It's been many months since we covered Projector for Chromebooks — an upcoming presentation tool for students and educators. Google has since been working behind the scenes to finish up this new feature for Chromebooks, and thanks to a recent update, we have a near-finalized look at how it plans to amp up online presentations.

Projector has received many under-the-hood changes, picking up handfuls of nifty extra features along the course of development. There's good news for intrepid users on the Chrome OS Dev channel interested in it: a recent update implements its flags so you can try it out. Copy and paste the following addresses (in bold) into Chrome's URL bar and select Enabled from the drop-down menu:

chrome://flags/#enable-projector-feature

Enables projector feature flag to be used — Chrome OS

chrome://flags/#enable-projector-feature-pod

Enables showing the projector feature pod in system stray — Chrome OS

Once you've rebooted, you'll be able to activate Projector from the quick settings under Presentation tools. Here a hands-on look at its capabilities.

Up your presentation game with a "laser pointer"

Whether you're in a corporate setting or a student, it's likely that you'll have to give a presentation at one point in your career. A faux laser pointer helps keep your audience engaged by directing their attention to a key idea or imagery on your PowerPoint slides.

Using Projector's laser pointer feature on Google Slides.

Activating the built-in laser pointer is as simple as selecting its icon on the left side of the bar (next to the "key idea" star). Chrome OS will replace the cursor with a red dot — moving it around creates a neat translucent trail behind the marker. With it, you can easily point out a specific detail on a presentation. The pointer is buggy right now — its intermittent "jumps" are jarring, but we imagine Google will fix the laser pointer in a future update.

Annotate your slides using a selection of drawing tools

As you're delivering a presentation, you might need to add annotations to your slides to incorporate notes from a discussion. While some software offers the ability to mark up your slides, Projector has a collection of drawing tools you can use to make your presentation even more engaging.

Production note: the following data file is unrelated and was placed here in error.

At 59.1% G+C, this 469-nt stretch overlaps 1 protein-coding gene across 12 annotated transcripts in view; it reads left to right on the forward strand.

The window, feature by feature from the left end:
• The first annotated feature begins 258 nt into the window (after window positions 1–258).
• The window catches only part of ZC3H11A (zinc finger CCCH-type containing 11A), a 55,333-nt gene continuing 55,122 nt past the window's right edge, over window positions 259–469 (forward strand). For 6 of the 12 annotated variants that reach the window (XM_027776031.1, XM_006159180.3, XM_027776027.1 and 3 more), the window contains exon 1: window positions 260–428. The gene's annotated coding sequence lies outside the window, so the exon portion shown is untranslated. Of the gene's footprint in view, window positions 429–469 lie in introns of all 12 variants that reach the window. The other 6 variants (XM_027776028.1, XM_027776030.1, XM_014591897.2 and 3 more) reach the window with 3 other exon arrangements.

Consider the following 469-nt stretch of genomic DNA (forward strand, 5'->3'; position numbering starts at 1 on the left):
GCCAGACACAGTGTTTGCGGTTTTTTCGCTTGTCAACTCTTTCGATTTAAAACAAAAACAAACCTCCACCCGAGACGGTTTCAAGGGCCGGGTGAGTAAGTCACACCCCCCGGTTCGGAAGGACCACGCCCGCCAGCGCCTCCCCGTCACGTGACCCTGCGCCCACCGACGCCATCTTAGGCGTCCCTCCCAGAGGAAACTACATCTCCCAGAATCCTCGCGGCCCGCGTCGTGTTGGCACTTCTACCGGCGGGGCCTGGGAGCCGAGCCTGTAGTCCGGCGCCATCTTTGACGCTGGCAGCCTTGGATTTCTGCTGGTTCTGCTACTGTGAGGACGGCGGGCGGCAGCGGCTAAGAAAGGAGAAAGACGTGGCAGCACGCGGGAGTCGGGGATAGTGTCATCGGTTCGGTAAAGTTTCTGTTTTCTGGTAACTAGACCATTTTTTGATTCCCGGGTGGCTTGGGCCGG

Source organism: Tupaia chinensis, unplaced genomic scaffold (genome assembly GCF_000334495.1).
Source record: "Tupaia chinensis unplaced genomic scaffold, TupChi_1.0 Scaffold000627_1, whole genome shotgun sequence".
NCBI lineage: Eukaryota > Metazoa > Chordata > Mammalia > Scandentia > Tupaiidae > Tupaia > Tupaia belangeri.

Projector offers markup tools to help write notes onto your slides.

Clicking on the pencil icon next to the laser pointer will activate the markup tool, allowing you to ink-over your slides. You can customize the tool's colors or swap to a highlighter by expanding the menu, and there's an option to undo or erase the strokes you've annotated in case you've made a mistake. You won't be able to change your pen tools or colors for now — we expect a future Chrome OS update will finish the feature.

Zoom to parts of your slide with Projector's magnifier tool

A screen magnifier is an excellent way to direct your audience's focus on parts of an image in your slide. It's especially useful when pointing out a specific spot on a map or details in a painting. With Projector's built-in magnifier, you won't need to create a custom picture effect to give a magnified appearance.

Magnifier feature zooms into your slides. 

It's easy to enable the magnifier feature — simply click on the magnifying glass icon on Projector's bar to get started. A large "circle" will show up, aligned centered to your cursor. Its 2x zoom helps give your audience a better view of the imagery attached onto your slides. The magnifier could double as an accessibility feature for those with impaired vision, too.

Narrate your presentation using Projector's handy video tools

Video presentations are great to spread your ideas and create an emotional connection with your viewers. Projector for Chrome OS allows you to record yourself presenting your slides — all while offering the ability to keep up with text through Google's powerful Live Caption.

Live Caption works with your speech and video playback.

Turning on the webcam and Live Caption is as simple as clicking on the video and "CC" icon on the Projector bar. Live Caption will automatically transcribe your speech when you start talking, helping viewers follow along with you easier. (You can also use it to caption your professor's lecture, too.)

Adding a collection of easy-to-use presentation tools is a welcome change for the education and enterprise markets in this virtual setting. Since Projector is only available to test on the Dev and Canary channels, you'll have to wait a bit before it rolls out to everyone. The feature is not perfect, either — there are some pointer and inking bugs that need to be ironed out, and it's unclear what the "key idea" button does. While it's probably not going to find its way into my workflow anytime soon, I can see it being useful for students who want their presentations to be more engaging.